(c) Only pesticides of minimum risk exempted under the Federal Insecticide, Fungicide, and Rodenticide Act, 7 USC §136, may be used on cannabis. The pesticide’s active ingredients may only be those listed in 40 CFR §152.25(f)(1). The pesticide’s inert ingredients may only be those that listed in 40 CFR §152.25(f)(2); commonly consumed food commodities, animal feed items, and edible fats and oils as provided in 40 CFR §180.950(a),(b) and (c); and chemical substances listed in 40 CFR §180.950 (e). All pesticide ingredients (both active and inert) must be listed on the pesticide container’s label. The active ingredient(s) must be listed by label display name and percentage by weight. Each inert ingredient must be listed by label display name. The product may not bear claims to control or mitigate organisms that pose a threat to human health, or insects or rodents carrying specific diseases. The name of the producer or the company for whom the product was produced and the company’s contact information must be displayed prominently on the product label. The label cannot include any false or misleading statements. The label must comply with the Texas Department of Agriculture’s administrative rule, 4 TAC §7.11, relating to Label Requirements.

(d) All facilities must be inspected and approved for their use by a local fire code official, or by the state fire marshal or local designee of the state fire marshal, and must meet any required fire, safety, and building code requirements specified in:

(1) National Fire Protection Association (NFPA) standards;
(2) International Building Code (IBC);
(3) International Fire Code (IFC);
(4) Texas Department of Insurance administrative rules, 28 TAC Chapter 34, concerning State Fire Marshal; and
(5) Other applicable standards including following all applicable fire, safety, and building codes in processing and the handling and storage of the solvent or gas.

(e) Licensees must provide certification by a Texas licensed professional engineer that the extraction system to be used to produce low-THC cannabis products was commercially manufactured, safe for its intended use, and built to codes of recognized and generally accepted good engineering practices, such as:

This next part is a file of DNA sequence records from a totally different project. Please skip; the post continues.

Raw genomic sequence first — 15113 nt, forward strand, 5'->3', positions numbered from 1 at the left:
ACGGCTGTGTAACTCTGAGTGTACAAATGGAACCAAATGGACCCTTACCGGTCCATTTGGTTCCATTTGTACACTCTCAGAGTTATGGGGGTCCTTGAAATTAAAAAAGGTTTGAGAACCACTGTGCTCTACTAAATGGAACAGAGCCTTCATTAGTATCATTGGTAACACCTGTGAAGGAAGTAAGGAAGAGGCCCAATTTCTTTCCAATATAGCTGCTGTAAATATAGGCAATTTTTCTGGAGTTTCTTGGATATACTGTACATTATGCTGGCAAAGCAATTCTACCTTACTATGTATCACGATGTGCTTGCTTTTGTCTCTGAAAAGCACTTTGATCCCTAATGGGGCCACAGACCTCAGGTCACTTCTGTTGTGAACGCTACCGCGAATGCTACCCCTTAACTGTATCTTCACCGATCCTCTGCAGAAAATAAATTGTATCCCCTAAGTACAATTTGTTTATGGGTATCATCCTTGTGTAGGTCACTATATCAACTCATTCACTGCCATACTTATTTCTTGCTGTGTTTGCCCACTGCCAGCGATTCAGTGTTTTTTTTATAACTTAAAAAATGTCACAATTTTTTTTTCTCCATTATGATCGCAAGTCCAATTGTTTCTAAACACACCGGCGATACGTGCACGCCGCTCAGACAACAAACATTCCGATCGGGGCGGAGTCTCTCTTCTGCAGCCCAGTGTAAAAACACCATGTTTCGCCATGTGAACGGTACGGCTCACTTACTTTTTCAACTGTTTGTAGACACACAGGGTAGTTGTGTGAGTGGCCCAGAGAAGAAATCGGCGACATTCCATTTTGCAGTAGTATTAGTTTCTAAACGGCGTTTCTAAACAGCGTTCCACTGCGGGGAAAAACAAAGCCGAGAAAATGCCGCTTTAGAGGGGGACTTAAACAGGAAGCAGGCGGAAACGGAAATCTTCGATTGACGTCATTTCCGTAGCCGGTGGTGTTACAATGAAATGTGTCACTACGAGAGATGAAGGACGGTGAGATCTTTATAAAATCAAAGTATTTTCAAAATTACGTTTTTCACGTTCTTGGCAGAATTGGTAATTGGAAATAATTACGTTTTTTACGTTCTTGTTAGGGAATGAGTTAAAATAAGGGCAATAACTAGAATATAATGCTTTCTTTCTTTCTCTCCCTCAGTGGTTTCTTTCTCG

(1) The American Society of Mechanical Engineers (ASME);
(2) American National Standards Institute (ANSI);
(3) Underwriters Laboratories (UL); or
(4) The American Society for Testing and Materials (ASTM).

(f) The extraction process must be continuously staffed during operations by a registered employee trained in the extraction process, the transfer of LP-gas where applicable, and all emergency procedures. All staff training records shall be maintained on-site and made available upon request by the department or local law enforcement or regulatory official.

(g) The installation, operation, repair, and maintenance of electrical systems, devices, and components shall conform to the National Electrical Code, NFPA 70 as adopted by the Texas Department of Licensing and Regulation. All electrical components within the extraction room shall be interlocked with the hazardous exhaust system and when provided, the gas detection system. When the hazardous exhaust system is not operational, or the gas detection system is activated, light switches and electrical outlets shall be disabled while leaving lights on that are necessary for evacuation. The electrical systems shall include:

(1) Extraction room lighting;
(2) Extraction room ventilation system;
(3) Solvent gas detection system;
(4) Emergency alarm systems;
(5) Automatic fire extinguishing systems;
(6) Vent failure alarm system; and
(7) Emergency power backup system.

(h) For extraction processes utilizing gaseous hydrocarbon-based solvents, a continuous gas detection system shall be provided. The gas detection threshold shall be no greater than 10% of the LEL/LFL limit of the materials.